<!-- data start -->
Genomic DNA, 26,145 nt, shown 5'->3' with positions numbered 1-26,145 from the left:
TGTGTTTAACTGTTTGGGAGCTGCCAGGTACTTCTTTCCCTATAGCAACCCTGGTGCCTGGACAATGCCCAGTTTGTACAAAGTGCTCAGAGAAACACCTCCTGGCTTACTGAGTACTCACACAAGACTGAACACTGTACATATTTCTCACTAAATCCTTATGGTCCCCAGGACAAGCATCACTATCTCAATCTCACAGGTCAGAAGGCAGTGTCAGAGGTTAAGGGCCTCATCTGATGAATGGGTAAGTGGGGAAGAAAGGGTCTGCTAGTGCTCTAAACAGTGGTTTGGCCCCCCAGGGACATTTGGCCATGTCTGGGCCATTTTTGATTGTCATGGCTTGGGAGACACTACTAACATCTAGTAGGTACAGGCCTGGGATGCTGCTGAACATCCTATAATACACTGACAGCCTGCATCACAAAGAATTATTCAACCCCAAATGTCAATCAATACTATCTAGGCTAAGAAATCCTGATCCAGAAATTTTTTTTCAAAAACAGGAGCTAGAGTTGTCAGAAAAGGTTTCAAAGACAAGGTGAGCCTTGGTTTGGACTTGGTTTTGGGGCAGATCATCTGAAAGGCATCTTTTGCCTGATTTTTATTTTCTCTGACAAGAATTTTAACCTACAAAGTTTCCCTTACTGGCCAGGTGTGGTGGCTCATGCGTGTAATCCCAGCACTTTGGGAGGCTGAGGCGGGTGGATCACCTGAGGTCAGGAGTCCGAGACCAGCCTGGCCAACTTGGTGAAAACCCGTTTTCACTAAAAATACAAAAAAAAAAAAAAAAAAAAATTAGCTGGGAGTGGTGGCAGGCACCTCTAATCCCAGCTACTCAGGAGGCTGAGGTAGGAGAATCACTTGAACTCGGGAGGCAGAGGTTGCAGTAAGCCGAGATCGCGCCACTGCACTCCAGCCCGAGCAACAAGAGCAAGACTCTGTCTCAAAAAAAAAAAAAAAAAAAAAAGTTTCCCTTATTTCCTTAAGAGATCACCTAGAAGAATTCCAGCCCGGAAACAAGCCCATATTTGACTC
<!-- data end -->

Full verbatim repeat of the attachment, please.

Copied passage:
Genomic DNA, 26,145 nt, shown 5'->3' with positions numbered 1-26,145 from the left:
TGTGTTTAACTGTTTGGGAGCTGCCAGGTACTTCTTTCCCTATAGCAACCCTGGTGCCTGGACAATGCCCAGTTTGTACAAAGTGCTCAGAGAAACACCTCCTGGCTTACTGAGTACTCACACAAGACTGAACACTGTACATATTTCTCACTAAATCCTTATGGTCCCCAGGACAAGCATCACTATCTCAATCTCACAGGTCAGAAGGCAGTGTCAGAGGTTAAGGGCCTCATCTGATGAATGGGTAAGTGGGGAAGAAAGGGTCTGCTAGTGCTCTAAACAGTGGTTTGGCCCCCCAGGGACATTTGGCCATGTCTGGGCCATTTTTGATTGTCATGGCTTGGGAGACACTACTAACATCTAGTAGGTACAGGCCTGGGATGCTGCTGAACATCCTATAATACACTGACAGCCTGCATCACAAAGAATTATTCAACCCCAAATGTCAATCAATACTATCTAGGCTAAGAAATCCTGATCCAGAAATTTTTTTTCAAAAACAGGAGCTAGAGTTGTCAGAAAAGGTTTCAAAGACAAGGTGAGCCTTGGTTTGGACTTGGTTTTGGGGCAGATCATCTGAAAGGCATCTTTTGCCTGATTTTTATTTTCTCTGACAAGAATTTTAACCTACAAAGTTTCCCTTACTGGCCAGGTGTGGTGGCTCATGCGTGTAATCCCAGCACTTTGGGAGGCTGAGGCGGGTGGATCACCTGAGGTCAGGAGTCCGAGACCAGCCTGGCCAACTTGGTGAAAACCCGTTTTCACTAAAAATACAAAAAAAAAAAAAAAAAAAAATTAGCTGGGAGTGGTGGCAGGCACCTCTAATCCCAGCTACTCAGGAGGCTGAGGTAGGAGAATCACTTGAACTCGGGAGGCAGAGGTTGCAGTAAGCCGAGATCGCGCCACTGCACTCCAGCCCGAGCAACAAGAGCAAGACTCTGTCTCAAAAAAAAAAAAAAAAAAAAAAGTTTCCCTTATTTCCTTAAGAGATCACCTAGAAGAATTCCAGCCCGGAAACAAGCCCATATTTGACTC